By Katherine Brown
In looking at the negative perception many people have of East Oakland, one would think that there was no opportunity for success, especially amongst youth. With limited resources and outlets to support youth in their professional and academic development, the future seems to be very bleak for young people.
However, organizations like the Alameda County Health Pipeline Partnership (ACHPP) work to counter this perception, by creating healthy pathways for East Oakland youth to be agents of change in their city.
The program recruits middle school to college-aged youth that have an interest in health care careers.
“Sometimes they may not know or understand these careers, “ says ACHPP Workforce Development Coordinator Sequoia Hall, “but ACHPP’s initiative is to expose youth to the field.”
Career opportunities range from Emergency Medical Technicians to careers in the biotech industry. The partnering organizations that offer this exposure include Bay Area Youth EMT Program, UC Berkeley’s Biology Scholars Program, Biotech Partners, and CHAMPS – Children’s Hospital Oakland.
Launched in 2007, ACHPP developed as a coalition with health-related organizations that serve young people. Each of those groups had the similar mission of increasing diversity in the health care workforce.
The ACHPP coalition decided to design a program that created a pathway for youth to gain careers in the health care field. Dr. Jocelyn Freeman-Garrick – Alameda County Medical Center’s Emergency Medical Services Base Director helped push forward the effort, and has received funding from East Oakland Building Health Communities (EOBHC).
ACHPP Program Manager Jacqueline León explains, “there is a huge need to have a coalition to address health disparities that are unique to Oakland. We feel that they can be combated with diversity in the workforce.”
Health concerns that plague East Oakland communities include alcohol abuse, substance abuse, mental health challenges, domestic violence, and obesity. “We are a very rich community,” says León, “but the health statistics don’t support that.”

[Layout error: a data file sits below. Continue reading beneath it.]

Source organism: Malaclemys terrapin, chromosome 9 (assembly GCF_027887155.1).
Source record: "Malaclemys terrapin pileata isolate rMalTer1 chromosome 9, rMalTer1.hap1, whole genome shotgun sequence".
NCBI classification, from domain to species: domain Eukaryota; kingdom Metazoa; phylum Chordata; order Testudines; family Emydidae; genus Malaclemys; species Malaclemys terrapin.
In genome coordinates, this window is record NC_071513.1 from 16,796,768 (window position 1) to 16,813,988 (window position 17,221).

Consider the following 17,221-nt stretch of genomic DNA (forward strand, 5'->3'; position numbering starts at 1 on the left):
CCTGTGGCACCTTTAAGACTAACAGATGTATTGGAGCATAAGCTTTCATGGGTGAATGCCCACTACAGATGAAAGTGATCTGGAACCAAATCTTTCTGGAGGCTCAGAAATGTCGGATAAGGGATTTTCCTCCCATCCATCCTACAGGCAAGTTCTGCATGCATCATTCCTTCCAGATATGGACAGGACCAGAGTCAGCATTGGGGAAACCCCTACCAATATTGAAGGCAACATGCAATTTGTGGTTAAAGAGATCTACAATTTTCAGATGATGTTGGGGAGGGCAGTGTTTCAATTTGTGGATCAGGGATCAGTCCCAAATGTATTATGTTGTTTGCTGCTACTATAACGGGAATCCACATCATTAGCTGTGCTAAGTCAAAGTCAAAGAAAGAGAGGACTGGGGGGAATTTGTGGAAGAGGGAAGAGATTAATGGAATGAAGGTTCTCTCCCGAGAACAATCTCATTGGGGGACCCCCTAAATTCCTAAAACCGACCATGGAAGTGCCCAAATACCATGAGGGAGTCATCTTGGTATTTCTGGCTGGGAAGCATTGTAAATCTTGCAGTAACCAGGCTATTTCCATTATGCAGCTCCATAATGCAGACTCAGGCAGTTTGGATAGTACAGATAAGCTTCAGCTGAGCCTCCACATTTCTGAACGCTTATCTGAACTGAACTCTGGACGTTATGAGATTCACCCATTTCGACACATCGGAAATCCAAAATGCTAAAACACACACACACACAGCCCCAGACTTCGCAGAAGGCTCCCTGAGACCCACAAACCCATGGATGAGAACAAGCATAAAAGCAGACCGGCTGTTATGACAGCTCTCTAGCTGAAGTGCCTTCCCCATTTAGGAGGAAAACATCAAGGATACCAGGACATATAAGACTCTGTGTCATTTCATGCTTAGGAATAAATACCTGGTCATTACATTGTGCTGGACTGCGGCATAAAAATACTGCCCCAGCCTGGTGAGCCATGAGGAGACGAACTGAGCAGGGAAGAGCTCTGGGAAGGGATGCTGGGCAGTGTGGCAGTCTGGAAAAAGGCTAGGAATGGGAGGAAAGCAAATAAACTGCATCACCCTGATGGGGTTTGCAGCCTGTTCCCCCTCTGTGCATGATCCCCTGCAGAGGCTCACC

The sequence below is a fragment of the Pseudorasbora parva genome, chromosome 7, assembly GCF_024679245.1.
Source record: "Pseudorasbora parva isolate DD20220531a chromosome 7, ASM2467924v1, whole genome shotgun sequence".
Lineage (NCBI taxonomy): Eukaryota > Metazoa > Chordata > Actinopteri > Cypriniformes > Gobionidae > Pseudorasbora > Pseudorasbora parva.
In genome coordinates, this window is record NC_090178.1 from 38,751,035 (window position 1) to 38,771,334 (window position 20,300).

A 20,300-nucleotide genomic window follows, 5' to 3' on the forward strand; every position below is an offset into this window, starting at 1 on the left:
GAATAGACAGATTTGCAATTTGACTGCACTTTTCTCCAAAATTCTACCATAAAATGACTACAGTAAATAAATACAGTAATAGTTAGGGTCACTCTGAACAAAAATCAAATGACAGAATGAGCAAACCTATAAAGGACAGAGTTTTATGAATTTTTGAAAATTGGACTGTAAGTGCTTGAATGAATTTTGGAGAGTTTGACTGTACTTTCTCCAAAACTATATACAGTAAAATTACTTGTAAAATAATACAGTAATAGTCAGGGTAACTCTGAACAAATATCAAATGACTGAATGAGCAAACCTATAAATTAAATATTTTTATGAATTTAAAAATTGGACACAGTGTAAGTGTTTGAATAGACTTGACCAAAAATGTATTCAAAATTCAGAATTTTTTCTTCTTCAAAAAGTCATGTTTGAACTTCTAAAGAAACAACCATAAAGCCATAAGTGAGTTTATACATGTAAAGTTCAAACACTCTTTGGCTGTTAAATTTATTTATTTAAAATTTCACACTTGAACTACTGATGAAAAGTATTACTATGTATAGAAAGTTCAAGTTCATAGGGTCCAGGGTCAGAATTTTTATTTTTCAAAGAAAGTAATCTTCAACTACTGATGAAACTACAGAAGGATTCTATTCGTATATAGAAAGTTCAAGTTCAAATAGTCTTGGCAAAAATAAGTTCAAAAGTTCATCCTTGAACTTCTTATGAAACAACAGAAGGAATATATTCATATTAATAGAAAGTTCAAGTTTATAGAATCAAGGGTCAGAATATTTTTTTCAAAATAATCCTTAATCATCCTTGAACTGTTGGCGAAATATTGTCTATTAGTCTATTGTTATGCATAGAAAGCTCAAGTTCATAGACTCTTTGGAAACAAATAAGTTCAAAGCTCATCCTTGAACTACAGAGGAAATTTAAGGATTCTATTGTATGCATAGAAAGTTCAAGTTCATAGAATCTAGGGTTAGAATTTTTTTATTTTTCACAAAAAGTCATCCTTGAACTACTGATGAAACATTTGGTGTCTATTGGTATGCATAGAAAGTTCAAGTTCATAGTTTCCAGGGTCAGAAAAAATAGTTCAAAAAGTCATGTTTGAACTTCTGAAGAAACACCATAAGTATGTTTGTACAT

The ACHPP is looking to address those disparities by recruiting young people from those neighborhoods and training them to be health care professionals.
While offering paid internships, ACHPP recognizes the importance of making sure that youth are academically and professionally prepared as they continue on their career paths. For example, partnering organization EMS Corps offers EMT courses, and in addition to a stipend, they provide professional development and life coaching – where youth are supported in navigating their internal and external environments.
ACHPP also heads the Men of Color Initiative, geared towards enrolling more men of color. In 2010, 75% of the ACHPP participants were female, and 25% were males. In 2011, outreach was conducted in East Oakland – specifically in places like Castlemont High School, East Oakland Youth Development Center, and Allen Temple. These efforts yielded 80 males enrolled in the program. As of 2012, ACHPP has served over 1,000 youth, and they continue to work hard to create more paid internships, especially for youth of East Oakland.
One youth that has benefited from ACHPP is Ivan Arreola. The 16 year-old East Oakland native has always had aspirations of becoming a physician, and the program, “solidified my desire to become and doctor. It’s also broadened my eyes of careers in health, and how they each provide support and care for patients.”
ACHPP has, “provided me with a path I should follow and how to get to the next steps to reach my dream,” he adds.
The Alameda Science and Technology Institute student also takes classes at Alameda Community College, and will have completed eight college level science courses by the time he graduates from high school.
Soon to be a first-generation college student, Arreola joined ACHPP in the 8th grade Model Neighborhood Program.
In the summer of 2012, he participated in ACHPP’s Mentoring in Medicine and Science. The month-long internship provided him the opportunity to shadow staff in Oakland’s Highland Hospital and the University of California at San Francisco.
Through his work as a physician, Arreola hopes to give back to East Oakland. “People shouldn’t be liable for their own health care if they don’t have the finances for it.
“It’s important to give back to the community,” he adds. “All you see about Oakland is violence, but it’s also a place that brings people together in a positive way.”
With East Oakland youth that are passionate about creating better health outcomes for the community, the perception of the city will be much brighter.